So why the change in policy? Well recently a government commissioned, independent review, called the Hargreaves Review, which was carried out to investigate copyright law.

From the review, the Business Secretary Vince Cable concluded that because we now live in a digital age, people communicate differently and do business differently, so it is time to bring some copyright laws up to date.


The Copyright Logo - Copyrighted Content

He also said that if you buy a CD and download it onto your computer, even if just for personal use, it is frankly a silly idea that you could be prosecuted for it. You have purchased the CD, so therefore surely you should have the rights to listen to it how you want to?

Mr Cable also feels that it can also be very restricting on business, as sometimes it’s hard to trace original owners of copyrights.

Despite changing the law, the Business Secretary said that he still wanted to protect the property rights of genuine artists and creators.

If you did buy a CD and were then charged with a criminal offence for putting it onto your iPod, would you not feel slightly cheated? If it’s your CD, should you not own the rights to it?

Website blocking is also part of this reform. Before it was possible to ask service providers to block sites displaying copyrighted content, however this is no longer going to be the case.

The obvious benefits of the change in law, would fall with the consumer, however the economy could also potentially benefit too.

What do you think about this law, is it outdated? Should it still be in place, or are the changes justifiable?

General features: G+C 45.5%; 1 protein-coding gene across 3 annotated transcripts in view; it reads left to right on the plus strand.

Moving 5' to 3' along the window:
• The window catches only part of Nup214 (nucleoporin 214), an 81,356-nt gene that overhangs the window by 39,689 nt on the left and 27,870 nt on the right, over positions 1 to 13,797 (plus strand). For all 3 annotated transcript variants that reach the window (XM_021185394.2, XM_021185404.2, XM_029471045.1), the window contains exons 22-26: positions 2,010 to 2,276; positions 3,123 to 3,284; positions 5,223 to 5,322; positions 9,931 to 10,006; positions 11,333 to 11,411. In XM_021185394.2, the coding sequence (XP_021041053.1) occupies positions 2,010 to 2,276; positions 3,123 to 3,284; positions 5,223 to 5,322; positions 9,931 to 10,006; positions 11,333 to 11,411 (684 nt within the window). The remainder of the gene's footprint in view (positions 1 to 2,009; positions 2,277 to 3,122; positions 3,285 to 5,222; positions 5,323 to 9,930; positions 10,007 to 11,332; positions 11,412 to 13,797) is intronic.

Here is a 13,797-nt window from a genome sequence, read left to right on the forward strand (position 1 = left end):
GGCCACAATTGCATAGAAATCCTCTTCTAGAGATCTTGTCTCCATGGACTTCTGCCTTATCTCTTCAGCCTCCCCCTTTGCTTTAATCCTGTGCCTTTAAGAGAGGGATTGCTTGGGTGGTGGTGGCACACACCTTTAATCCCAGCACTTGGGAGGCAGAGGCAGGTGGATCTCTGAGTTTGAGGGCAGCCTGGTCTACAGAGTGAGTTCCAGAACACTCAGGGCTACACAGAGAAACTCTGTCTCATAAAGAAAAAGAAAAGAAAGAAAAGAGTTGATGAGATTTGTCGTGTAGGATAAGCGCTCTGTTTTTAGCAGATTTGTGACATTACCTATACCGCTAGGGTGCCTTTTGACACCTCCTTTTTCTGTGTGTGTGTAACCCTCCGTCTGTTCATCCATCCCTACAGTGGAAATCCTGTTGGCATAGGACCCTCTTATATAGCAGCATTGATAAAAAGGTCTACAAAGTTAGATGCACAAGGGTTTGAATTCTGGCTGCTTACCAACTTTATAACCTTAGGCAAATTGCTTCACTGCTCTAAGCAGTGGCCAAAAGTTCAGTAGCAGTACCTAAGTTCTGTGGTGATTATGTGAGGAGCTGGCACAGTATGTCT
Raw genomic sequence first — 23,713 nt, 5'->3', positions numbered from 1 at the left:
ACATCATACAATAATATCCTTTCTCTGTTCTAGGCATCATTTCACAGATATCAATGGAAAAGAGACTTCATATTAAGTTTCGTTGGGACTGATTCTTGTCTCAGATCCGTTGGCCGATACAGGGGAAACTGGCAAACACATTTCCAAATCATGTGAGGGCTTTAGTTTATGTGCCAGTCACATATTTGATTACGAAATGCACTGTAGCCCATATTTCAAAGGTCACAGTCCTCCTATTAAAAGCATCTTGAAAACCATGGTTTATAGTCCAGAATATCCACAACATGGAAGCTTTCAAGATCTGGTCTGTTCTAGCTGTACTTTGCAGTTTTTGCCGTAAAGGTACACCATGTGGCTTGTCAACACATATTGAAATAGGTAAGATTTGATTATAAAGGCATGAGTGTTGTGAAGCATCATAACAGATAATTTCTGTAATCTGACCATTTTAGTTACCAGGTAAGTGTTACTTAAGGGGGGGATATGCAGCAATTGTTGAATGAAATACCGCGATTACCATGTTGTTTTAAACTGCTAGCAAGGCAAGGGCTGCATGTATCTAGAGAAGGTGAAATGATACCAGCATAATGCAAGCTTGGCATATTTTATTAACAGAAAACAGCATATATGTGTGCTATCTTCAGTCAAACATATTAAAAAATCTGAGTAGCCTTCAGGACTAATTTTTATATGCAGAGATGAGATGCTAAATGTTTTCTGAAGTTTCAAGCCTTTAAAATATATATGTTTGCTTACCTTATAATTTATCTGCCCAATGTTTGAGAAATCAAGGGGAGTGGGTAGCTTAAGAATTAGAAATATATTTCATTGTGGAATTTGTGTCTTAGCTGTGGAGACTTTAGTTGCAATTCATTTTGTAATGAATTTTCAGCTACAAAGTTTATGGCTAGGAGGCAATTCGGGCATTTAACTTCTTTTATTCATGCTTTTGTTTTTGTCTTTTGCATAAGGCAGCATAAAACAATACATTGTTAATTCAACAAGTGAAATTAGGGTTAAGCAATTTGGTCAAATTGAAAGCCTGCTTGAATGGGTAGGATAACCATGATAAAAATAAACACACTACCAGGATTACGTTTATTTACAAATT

Categories
Business News

What happens in Japan stays in Japan?

Some say that despite Japan being the third largest economy in the world, what happens in Japan, usually stays in Japan. After the recent Tsunami, this seemed to be the case, initially.

However now that most of the countries industry has shut down, the effects are really being felt around the world. Why? Well, Japan is a major exporter of electrical and motorised goods – after all companies like Honda and Sony are based there.

A Busy Japanese Street - Representative of the Japanese EconomyOften the Japanese factories make some of the parts and then the final goods are assembled closer to where they are going to be sold. This is great as it increases capacity due to specialisation, but it does have it’s problems too.

Due to the Japanese parts of such businesses currently being shut down, the entire supply chain for such goods has ground to a halt, as nobody can get the parts they need out of Japan.


Around the world Japanese firms are shutting down their plants, due to a lack of parts. Toyota are actually now withdrawing their UK operations due to the Tsunami – among other things.

Japanese Car Logos
The logos of well known Japanese cars

Sony are in a similar situation, as their firm is considering a complete shut down for 2 weeks due to power shortages. No doubt other firms like Panasonic, Nissan and Fujitsu wont be far behind too.

It looks like the shifting of a few tectonic plates might have caused a lot more than a devastating earthquake and tsunami, but also a slowdown in the global tech industry – leading to a large loss of jobs worldwide 🙁

What are your views on this, will the world really struggle without Japan?